This piece of copy is snappy, simple, and, importantly, it’s relatable. This one-line ad does a great job of catching the reader and leaving them with something to think about afterwards. As the copy is humorous, The Economist can get away with sounding a bit pretentious without it being offensive. 

Air Asia is Not Rated PG

Generally speaking, Air Asia aims its adverts to a specific demographic, especially because it tends to try and discreetly sneak swear words into its ads. It’s a bit risky to do something like this within an advert; some people will, of course, take offence to the use of swear words (or almost swear words) within adverts. But, in the spirit of ‘all press is good press’, these ads get people talking, and it’s definitely going to make readers pay attention to your ad. 

It’s bold, and it’s funny, so we love it. It’s more on the risky side of advertising, but we promised you juicy copy. This advert was a great play on words that kind of gave dad joke vibes. By being mildly controversial, this advert was way more likely to get noticed, remembered, and shared. 

Aston Martin Are Cocky, But Then Again, Fair Enough

Few people will be surprised to realise that a brand like Aston Martin has a historically gendered tone of voice that plays sexual stereotypes. The overall image of Aston Martin is opulence and the luxury lifestyle. This advert fits in perfectly with this brand image by being relatable to the people who buy Aston Martins and what people who don’t buy their cars assume their buyers are like. So, it might be a stereotyping advert, but it suits the brand, and it’s witty whilst it does it. 

It’s funny and encapsulates the energy of excess wealth and the luxury lifestyle of Aston Martin customers. The company has recently targeted a broader audience by appealing to more women and younger people in the last year. Nevertheless, the way this ad almost mocks its own traditional customers makes it appeal to a broader audience by itself.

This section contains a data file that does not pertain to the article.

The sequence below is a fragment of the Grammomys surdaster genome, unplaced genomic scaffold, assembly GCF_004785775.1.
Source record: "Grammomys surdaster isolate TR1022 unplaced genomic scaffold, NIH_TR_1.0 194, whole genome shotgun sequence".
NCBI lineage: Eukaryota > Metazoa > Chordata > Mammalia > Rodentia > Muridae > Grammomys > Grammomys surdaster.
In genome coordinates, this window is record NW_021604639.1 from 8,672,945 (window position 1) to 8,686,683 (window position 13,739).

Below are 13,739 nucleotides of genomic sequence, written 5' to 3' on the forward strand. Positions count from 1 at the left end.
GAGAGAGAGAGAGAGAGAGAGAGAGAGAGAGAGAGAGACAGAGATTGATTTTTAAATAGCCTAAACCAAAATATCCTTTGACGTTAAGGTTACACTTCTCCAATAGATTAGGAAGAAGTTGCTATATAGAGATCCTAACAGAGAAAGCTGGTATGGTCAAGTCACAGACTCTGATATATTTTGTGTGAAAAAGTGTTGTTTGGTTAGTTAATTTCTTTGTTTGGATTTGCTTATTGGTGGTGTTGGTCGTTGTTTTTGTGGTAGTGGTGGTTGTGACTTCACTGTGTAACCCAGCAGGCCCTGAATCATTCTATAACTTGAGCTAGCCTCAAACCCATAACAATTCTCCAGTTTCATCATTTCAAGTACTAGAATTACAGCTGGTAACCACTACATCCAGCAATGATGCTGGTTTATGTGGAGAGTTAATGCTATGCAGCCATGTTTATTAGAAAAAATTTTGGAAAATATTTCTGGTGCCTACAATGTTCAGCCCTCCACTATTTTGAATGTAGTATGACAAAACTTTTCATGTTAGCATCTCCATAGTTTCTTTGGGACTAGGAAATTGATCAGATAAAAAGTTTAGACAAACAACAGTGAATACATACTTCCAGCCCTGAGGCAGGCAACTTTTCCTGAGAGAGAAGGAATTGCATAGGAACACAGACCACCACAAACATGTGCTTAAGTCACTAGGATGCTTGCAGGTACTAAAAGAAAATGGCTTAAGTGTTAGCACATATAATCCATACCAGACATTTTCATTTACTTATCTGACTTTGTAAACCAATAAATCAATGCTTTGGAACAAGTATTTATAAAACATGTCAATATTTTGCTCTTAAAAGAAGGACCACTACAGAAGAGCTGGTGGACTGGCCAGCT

Durex Are Talking About Sex Baby

Durex subtly champions an important cause of destigmatising conversations around sex, especially within adverts. The brand uses humour throughout its adverts to make light of discussions around sex and helps to normalise under-represented conversations, for example, female discomfort during sex in its promotions of lubrication. The adverts are usually very forward and humorous, and they are a great way of engaging consumers and getting people to talk about their campaigns. They absolutely nail buzz marketing, and their adverts successfully make conversions about sex seem casual and off-hand. 


We can’t lie; this advert was iconic. It was a wild divergence from the usual celebratory Father’s Day adverts. Most people weren’t expecting Durex to roll out a Father’s Day ad, yet its copy linked it perfectly to the national day whilst simultaneously attacking its competitors. In the usual Durex marketing style, it also highlighted that not everyone wants children, and safe sex should be a priority. 


We think that the key to a good advert is knowing your audience and effectively using a few words. If you can be clever with your words, you don’t need more than one line to create a successful campaign. We also think that approaching your adverts with humour allows for more room to experiment with your words, and you are more likely to stick in the minds of your audience. 

Our talented team of copywriters at DMT are experts when it comes to playing with words. If you want to check out the services we offer and how we can help grow your business, make sure to check out our services and case studies on our website.